Adding advance notice to the otherwise lengthy rulemaking process means, on average, major rules take longer to complete than a presidential term, according to new research released today by Public Citizen.
Michael Tanglis, senior researcher for Public Citizen’s Congress Watch division and lead author of the study, concluded “historic delays” in finalizing rules are becoming the new norm.
Looking at more than 20 years of data, or about 19,000 rulemakings, Tanglis said economically significant rulemakings—or rules with an annual economic impact of at least $100 million—took about 2.4 years on average to complete, he said.
But getting an advance notice of proposed rulemaking (ANPRM) could stretch that span to 4.4 years, the study found.
ANPRMs have the most “profound” effect on rulemaking lengths, Tanglis said, while adding that statutory requirements actually shorten rulemaking lengths, and Regulatory Flexibility Act analyses increase rulemaking lengths only slightly.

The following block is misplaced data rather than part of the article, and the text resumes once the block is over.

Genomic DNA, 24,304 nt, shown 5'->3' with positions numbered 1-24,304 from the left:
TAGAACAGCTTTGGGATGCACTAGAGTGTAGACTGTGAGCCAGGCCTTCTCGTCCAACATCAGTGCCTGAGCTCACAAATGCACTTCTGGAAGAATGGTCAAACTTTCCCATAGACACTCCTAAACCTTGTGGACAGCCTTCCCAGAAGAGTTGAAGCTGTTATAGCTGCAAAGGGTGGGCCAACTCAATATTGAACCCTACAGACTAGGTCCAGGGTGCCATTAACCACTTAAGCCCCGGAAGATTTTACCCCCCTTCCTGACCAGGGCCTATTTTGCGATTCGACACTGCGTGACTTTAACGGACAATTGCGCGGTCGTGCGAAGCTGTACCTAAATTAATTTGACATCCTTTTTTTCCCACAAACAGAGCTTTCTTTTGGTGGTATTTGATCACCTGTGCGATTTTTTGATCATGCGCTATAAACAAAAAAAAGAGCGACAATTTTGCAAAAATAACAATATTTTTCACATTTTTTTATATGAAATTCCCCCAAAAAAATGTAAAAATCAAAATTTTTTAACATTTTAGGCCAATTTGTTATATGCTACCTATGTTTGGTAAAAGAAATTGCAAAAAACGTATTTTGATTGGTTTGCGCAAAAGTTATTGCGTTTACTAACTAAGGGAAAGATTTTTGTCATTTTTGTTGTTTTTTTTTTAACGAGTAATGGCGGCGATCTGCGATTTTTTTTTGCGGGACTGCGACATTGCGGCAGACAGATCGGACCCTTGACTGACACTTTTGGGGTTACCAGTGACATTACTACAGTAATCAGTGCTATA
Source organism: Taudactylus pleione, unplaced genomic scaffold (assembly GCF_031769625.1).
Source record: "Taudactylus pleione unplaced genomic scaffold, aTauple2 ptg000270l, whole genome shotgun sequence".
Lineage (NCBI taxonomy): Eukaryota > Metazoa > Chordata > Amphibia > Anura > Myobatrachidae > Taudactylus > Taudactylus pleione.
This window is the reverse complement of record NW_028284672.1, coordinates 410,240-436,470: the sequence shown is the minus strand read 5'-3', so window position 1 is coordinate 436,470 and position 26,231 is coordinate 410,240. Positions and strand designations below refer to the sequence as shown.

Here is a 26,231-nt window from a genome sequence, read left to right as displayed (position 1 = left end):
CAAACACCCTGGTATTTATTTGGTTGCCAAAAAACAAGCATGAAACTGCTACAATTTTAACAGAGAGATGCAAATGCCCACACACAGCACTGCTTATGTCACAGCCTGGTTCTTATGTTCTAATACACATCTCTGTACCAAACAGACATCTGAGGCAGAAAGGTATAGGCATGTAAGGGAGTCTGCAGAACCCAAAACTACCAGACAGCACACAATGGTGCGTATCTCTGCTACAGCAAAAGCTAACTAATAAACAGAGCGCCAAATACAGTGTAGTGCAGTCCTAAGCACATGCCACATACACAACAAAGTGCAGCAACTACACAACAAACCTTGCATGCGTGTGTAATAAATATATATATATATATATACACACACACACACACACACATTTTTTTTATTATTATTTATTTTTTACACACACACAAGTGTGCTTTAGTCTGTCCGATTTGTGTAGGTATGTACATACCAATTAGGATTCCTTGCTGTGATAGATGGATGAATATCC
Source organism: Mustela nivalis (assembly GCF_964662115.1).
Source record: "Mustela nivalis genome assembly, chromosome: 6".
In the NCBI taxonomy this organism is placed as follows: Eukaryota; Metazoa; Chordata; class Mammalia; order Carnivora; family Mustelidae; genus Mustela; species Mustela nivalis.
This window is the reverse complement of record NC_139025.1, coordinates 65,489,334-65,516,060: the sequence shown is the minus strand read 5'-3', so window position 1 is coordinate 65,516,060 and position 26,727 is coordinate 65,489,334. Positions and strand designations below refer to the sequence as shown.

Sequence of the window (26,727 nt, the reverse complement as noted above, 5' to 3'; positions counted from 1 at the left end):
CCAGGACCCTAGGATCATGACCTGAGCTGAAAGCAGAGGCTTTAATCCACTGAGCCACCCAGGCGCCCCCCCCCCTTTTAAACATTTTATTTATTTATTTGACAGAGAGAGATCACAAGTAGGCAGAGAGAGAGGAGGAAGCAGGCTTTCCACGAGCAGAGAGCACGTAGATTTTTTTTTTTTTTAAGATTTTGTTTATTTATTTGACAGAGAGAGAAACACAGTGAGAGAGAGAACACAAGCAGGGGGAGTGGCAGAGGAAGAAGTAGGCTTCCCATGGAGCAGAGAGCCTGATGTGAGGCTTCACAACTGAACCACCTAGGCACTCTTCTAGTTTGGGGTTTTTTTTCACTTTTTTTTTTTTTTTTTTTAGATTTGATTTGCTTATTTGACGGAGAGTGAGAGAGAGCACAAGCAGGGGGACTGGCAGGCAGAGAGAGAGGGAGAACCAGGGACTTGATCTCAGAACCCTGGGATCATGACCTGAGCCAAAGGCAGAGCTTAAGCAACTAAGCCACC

“So what that means, is that on average, a president will be unable to pass an economically significant rulemaking with an ANPRM in one term as president,” Tanglis said.
Still, only about 4 percent of the rulemakings from 1996 to 2016 were economically significant, and currently, just 7 percent of economically significant rulemakings require an ANPRM, Tanglis said. But legislation has been introduced to increase that dramatically, he said.
Last October, the Senate Homeland Security and Governmental Affairs Committee approved the Early Participation in Regulations Act (S. 1820) by a vote of 8-4.
The bill, sponsored by Sen. James Lankford (R-Okla.), would require agencies to publish an ANPRM at least 90 days before moving forward on any major rule.
The key aspect of the bill is that it would require an agency to enumerate the problem it is trying to address and to seek public input, Lankford said at the committee markup. Which certainly sounds reasonable.
But Amit Narang, regulatory policy advocate at Public Citizen, argued that this bill, like other Republican proposals, sounds better than it is.
“Adding more steps to the regulatory process would only add to the already record-breaking delays,” Narang said. “For the architects of the GOP’s regulatory agenda, that’s precisely the point.”
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